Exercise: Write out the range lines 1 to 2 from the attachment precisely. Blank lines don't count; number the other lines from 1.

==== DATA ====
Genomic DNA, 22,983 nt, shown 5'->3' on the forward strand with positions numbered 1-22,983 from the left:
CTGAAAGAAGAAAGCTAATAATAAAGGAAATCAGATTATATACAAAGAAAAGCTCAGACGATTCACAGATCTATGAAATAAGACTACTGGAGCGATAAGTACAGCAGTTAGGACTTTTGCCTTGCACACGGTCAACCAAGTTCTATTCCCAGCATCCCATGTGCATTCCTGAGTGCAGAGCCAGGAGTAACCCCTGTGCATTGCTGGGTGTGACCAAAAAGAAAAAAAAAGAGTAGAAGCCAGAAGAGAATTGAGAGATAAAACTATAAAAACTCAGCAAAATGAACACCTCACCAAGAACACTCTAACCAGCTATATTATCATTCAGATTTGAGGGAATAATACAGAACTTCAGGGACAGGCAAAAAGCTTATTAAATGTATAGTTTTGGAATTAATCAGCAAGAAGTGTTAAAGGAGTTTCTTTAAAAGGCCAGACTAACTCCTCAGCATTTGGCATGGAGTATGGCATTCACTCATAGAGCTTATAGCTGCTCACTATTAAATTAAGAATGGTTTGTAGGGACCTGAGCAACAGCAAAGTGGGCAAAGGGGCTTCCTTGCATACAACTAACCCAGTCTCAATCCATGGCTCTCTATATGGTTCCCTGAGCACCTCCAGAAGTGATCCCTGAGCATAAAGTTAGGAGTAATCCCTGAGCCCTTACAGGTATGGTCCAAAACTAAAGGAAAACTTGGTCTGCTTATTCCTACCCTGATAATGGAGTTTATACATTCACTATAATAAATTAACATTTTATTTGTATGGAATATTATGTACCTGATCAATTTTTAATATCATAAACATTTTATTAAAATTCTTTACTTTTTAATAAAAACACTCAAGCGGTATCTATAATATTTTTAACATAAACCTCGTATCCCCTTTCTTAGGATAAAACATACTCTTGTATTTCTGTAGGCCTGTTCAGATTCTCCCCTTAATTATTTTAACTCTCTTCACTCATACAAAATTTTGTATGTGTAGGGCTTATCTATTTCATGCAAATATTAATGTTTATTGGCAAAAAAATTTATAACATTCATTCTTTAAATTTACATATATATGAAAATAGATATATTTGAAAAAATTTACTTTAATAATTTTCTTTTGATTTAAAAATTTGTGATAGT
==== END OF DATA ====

Genomic DNA, 22,983 nt, shown 5'->3' on the forward strand with positions numbered 1-22,983 from the left:
CTGAAAGAAGAAAGCTAATAATAAAGGAAATCAGATTATATACAAAGAAAAGCTCAGACGATTCACAGATCTATGAAATAAGACTACTGGAGCGATAAGTACAGCAGTTAGGACTTTTGCCTTGCACACGGTCAACCAAGTTCTATTCCCAGCATCCCATGTGCATTCCTGAGTGCAGAGCCAGGAGTAACCCCTGTGCATTGCTGGGTGTGACCAAAAAGAAAAAAAAAGAGTAGAAGCCAGAAGAGAATTGAGAGATAAAACTATAAAAACTCAGCAAAATGAACACCTCACCAAGAACACTCTAACCAGCTATATTATCATTCAGATTTGAGGGAATAATACAGAACTTCAGGGACAGGCAAAAAGCTTATTAAATGTATAGTTTTGGAATTAATCAGCAAGAAGTGTTAAAGGAGTTTCTTTAAAAGGCCAGACTAACTCCTCAGCATTTGGCATGGAGTATGGCATTCACTCATAGAGCTTATAGCTGCTCACTATTAAATTAAGAATGGTTTGTAGGGACCTGAGCAACAGCAAAGTGGGCAAAGGGGCTTCCTTGCATACAACTAACCCAGTCTCAATCCATGGCTCTCTATATGGTTCCCTGAGCACCTCCAGAAGTGATCCCTGAGCATAAAGTTAGGAGTAATCCCTGAGCCCTTACAGGTATGGTCCAAAACTAAAGGAAAACTTGGTCTGCTTATTCCTACCCTGATAATGGAGTTTATACATTCACTATAATAAATTAACATTTTATTTGTATGGAATATTATGTACCTGATCAATTTTTAATATCATAAACATTTTATTAAAATTCTTTACTTTTTAATAAAAACACTCAAGCGGTATCTATAATATTTTTAACATAAACCTCGTATCCCCTTTCTTAGGATAAAACATACTCTTGTATTTCTGTAGGCCTGTTCAGATTCTCCCCTTAATTATTTTAACTCTCTTCACTCATACAAAATTTTGTATGTGTAGGGCTTATCTATTTCATGCAAATATTAATGTTTATTGGCAAAAAAATTTATAACATTCATTCTTTAAATTTACATATATATGAAAATAGATATATTTGAAAAAATTTACTTTAATAATTTTCTTTTGATTTAAAAATTTGTGATAGT